# Matrix decomposition

In the mathematical discipline of linear algebra, a matrix decomposition or matrix factorization is a factorization of a matrix into a product of matrices. There are many different matrix decompositions; each finds use among a particular class of problems.

## Example

In numerical analysis, different decompositions are used to implement efficient matrix algorithms.

For instance, when solving a system of linear equations $Ax=b$, the matrix A can be decomposed via the LU decomposition. The LU decomposition factorizes a matrix into a lower triangular matrix L and an upper triangular matrix U. The systems $L(Ux)=b$ and $Ux=L^{-1}b$ require fewer additions and multiplications to solve, compared with the original system $Ax=b$, though one might require significantly more digits in inexact arithmetic such as floating point.

Similarly, the QR decomposition expresses A as QR with Q an orthogonal matrix and R an upper triangular matrix. The system Q(Rx) = b is solved by Rx = QTb = c, and the system Rx = c is solved by 'back substitution'. The number of additions and multiplications required is about twice that of using the LU solver, but no more digits are required in inexact arithmetic because the QR decomposition is numerically stable.

## Decompositions related to solving systems of linear equations

### LU decomposition

Main article: LU decomposition
• Applicable to: square matrix A
• Decomposition: $A=LU$, where L is lower triangular and U is upper triangular
• Related: the LDU decomposition is $A=LDU$, where L is lower triangular with ones on the diagonal, U is upper triangular with ones on the diagonal, and D is a diagonal matrix.
• Related: the LUP decomposition is $A=LUP$, where L is lower triangular, U is upper triangular, and P is a permutation matrix.
• Existence: An LUP decomposition exists for any square matrix A. When P is an identity matrix, the LUP decomposition reduces to the LU decomposition. If the LU decomposition exists, the LDU decomposition does too.[1]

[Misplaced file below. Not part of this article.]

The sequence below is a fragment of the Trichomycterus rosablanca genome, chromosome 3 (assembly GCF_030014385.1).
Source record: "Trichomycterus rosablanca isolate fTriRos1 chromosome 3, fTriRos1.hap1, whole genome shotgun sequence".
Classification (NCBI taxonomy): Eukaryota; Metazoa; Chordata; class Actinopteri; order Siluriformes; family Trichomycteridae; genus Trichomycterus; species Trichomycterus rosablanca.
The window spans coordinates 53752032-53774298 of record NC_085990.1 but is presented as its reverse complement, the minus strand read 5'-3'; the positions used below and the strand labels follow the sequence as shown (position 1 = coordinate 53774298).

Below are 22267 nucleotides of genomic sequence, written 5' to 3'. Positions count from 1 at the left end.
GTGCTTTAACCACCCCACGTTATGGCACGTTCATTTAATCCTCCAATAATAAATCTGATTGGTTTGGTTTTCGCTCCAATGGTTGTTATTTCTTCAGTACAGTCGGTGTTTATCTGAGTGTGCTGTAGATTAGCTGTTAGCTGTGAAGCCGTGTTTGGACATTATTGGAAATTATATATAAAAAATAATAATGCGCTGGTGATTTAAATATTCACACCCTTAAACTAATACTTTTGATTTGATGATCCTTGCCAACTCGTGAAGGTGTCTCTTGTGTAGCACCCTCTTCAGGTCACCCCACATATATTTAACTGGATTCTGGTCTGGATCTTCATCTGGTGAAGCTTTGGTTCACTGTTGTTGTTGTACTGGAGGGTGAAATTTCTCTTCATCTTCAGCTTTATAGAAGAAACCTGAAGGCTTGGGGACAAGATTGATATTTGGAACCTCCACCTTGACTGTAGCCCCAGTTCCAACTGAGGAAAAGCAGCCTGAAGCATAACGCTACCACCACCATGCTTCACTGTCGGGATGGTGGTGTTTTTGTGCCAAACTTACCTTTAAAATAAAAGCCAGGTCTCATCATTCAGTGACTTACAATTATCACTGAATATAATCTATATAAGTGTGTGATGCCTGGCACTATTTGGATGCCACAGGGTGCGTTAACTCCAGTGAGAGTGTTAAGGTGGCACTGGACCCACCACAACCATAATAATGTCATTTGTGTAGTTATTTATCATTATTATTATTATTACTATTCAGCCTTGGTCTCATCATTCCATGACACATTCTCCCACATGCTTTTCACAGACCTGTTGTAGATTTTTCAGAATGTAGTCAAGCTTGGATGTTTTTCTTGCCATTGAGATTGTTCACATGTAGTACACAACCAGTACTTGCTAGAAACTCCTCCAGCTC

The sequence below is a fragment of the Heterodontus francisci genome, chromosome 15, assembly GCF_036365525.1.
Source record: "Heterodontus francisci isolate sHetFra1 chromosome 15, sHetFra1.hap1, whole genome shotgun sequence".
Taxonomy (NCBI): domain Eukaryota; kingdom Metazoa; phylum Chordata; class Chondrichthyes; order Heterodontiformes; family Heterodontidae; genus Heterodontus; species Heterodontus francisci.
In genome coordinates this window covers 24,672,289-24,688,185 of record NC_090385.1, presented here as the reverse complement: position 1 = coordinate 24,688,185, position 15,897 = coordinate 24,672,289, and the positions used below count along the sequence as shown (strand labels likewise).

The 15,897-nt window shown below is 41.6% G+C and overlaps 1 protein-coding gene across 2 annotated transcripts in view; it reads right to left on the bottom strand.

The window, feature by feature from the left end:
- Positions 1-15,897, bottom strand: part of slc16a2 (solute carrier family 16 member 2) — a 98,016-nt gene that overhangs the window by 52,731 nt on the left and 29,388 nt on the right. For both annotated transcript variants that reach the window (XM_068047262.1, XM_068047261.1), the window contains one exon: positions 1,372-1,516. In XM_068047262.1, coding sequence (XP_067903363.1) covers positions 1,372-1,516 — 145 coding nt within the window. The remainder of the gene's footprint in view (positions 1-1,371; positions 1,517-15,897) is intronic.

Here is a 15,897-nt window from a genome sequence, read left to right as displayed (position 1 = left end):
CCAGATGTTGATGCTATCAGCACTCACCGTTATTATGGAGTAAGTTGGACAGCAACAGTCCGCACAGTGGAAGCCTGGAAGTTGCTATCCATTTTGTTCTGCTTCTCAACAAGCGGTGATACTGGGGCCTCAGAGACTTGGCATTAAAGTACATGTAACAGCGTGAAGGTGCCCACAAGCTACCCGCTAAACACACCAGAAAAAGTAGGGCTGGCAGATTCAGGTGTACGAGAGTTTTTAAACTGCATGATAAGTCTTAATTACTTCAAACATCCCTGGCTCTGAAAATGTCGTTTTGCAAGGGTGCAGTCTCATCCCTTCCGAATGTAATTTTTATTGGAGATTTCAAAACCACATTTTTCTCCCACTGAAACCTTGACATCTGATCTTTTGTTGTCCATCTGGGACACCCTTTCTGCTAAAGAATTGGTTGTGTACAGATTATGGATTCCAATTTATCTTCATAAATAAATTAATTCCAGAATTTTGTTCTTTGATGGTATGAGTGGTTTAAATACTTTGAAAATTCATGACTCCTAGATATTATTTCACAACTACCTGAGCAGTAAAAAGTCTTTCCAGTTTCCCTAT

• Comments: The LUP and LU decompositions are useful in solving an n-by-n system of linear equations $Ax=b$. These decompositions summarize the process of Gaussian elimination in matrix form. Matrix P represents any row interchanges carried out in the process of Gaussian elimination. If Gaussian elimination produces the row echelon form without requiring any row interchanges, then P = I, so an LU decomposition exists.

### LU reduction

Main article: LU reduction

### Rank factorization

Main article: Rank factorization

### Cholesky decomposition

• Applicable to: square, symmetric, positive definite matrix A
• Decomposition: $A=U^TU$, where U is upper triangular with positive diagonal entries
• Comment: the Cholesky decomposition is unique
• Comment: the Cholesky decomposition is also applicable for complex hermitian positive definite matrices
• Comment: An alternative is the LDL decomposition, which can avoid extracting square roots.

### QR decomposition

Main article: QR decomposition
• Applicable to: m-by-n matrix A
• Decomposition: $A=QR$ where Q is an orthogonal matrix of size m-by-m, and R is an upper triangular matrix of size m-by-n
• Comment: The QR decomposition provides an alternative way of solving the system of equations $Ax=b$ without inverting the matrix A. The fact that Q is orthogonal means that $Q^TQ=I$, so that $Ax=b$ is equivalent to $Rx=Q^Tb$, which is easier to solve since R is triangular.

### RRQR factorization

Main article: RRQR factorization